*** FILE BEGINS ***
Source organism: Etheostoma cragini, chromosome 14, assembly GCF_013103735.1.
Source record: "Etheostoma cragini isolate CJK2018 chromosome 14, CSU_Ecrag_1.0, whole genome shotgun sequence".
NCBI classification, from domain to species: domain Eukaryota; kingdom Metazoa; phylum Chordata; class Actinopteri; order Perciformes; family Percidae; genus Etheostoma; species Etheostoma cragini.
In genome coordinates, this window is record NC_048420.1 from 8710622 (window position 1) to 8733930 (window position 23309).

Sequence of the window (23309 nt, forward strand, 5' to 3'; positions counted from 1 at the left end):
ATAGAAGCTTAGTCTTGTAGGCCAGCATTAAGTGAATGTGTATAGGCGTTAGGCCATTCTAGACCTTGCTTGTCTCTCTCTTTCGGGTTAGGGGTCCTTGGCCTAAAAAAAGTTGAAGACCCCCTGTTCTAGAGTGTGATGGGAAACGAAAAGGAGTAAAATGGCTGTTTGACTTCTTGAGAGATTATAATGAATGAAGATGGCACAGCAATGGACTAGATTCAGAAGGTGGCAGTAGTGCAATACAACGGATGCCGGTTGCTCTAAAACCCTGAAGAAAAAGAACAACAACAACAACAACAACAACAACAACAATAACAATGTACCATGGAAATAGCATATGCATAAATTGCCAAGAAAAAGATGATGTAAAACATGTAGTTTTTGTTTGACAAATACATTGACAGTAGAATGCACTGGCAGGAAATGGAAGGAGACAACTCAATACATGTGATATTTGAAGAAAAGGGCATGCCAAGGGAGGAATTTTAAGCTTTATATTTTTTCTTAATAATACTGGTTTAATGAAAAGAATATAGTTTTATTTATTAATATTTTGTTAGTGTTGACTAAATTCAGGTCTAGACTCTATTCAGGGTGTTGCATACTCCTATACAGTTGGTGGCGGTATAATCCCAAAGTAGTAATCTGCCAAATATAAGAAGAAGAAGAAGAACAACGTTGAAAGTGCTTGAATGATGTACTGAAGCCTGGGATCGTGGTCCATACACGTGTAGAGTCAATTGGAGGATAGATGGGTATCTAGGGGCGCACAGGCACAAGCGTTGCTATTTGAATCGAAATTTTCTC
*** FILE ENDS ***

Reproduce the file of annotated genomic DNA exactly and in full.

Source organism: Etheostoma cragini, chromosome 14, assembly GCF_013103735.1.
Source record: "Etheostoma cragini isolate CJK2018 chromosome 14, CSU_Ecrag_1.0, whole genome shotgun sequence".
NCBI classification, from domain to species: domain Eukaryota; kingdom Metazoa; phylum Chordata; class Actinopteri; order Perciformes; family Percidae; genus Etheostoma; species Etheostoma cragini.
In genome coordinates, this window is record NC_048420.1 from 8710622 (window position 1) to 8733930 (window position 23309).

Sequence of the window (23309 nt, forward strand, 5' to 3'; positions counted from 1 at the left end):
ATAGAAGCTTAGTCTTGTAGGCCAGCATTAAGTGAATGTGTATAGGCGTTAGGCCATTCTAGACCTTGCTTGTCTCTCTCTTTCGGGTTAGGGGTCCTTGGCCTAAAAAAAGTTGAAGACCCCCTGTTCTAGAGTGTGATGGGAAACGAAAAGGAGTAAAATGGCTGTTTGACTTCTTGAGAGATTATAATGAATGAAGATGGCACAGCAATGGACTAGATTCAGAAGGTGGCAGTAGTGCAATACAACGGATGCCGGTTGCTCTAAAACCCTGAAGAAAAAGAACAACAACAACAACAACAACAACAACAACAATAACAATGTACCATGGAAATAGCATATGCATAAATTGCCAAGAAAAAGATGATGTAAAACATGTAGTTTTTGTTTGACAAATACATTGACAGTAGAATGCACTGGCAGGAAATGGAAGGAGACAACTCAATACATGTGATATTTGAAGAAAAGGGCATGCCAAGGGAGGAATTTTAAGCTTTATATTTTTTCTTAATAATACTGGTTTAATGAAAAGAATATAGTTTTATTTATTAATATTTTGTTAGTGTTGACTAAATTCAGGTCTAGACTCTATTCAGGGTGTTGCATACTCCTATACAGTTGGTGGCGGTATAATCCCAAAGTAGTAATCTGCCAAATATAAGAAGAAGAAGAAGAACAACGTTGAAAGTGCTTGAATGATGTACTGAAGCCTGGGATCGTGGTCCATACACGTGTAGAGTCAATTGGAGGATAGATGGGTATCTAGGGGCGCACAGGCACAAGCGTTGCTATTTGAATCGAAATTTTCTC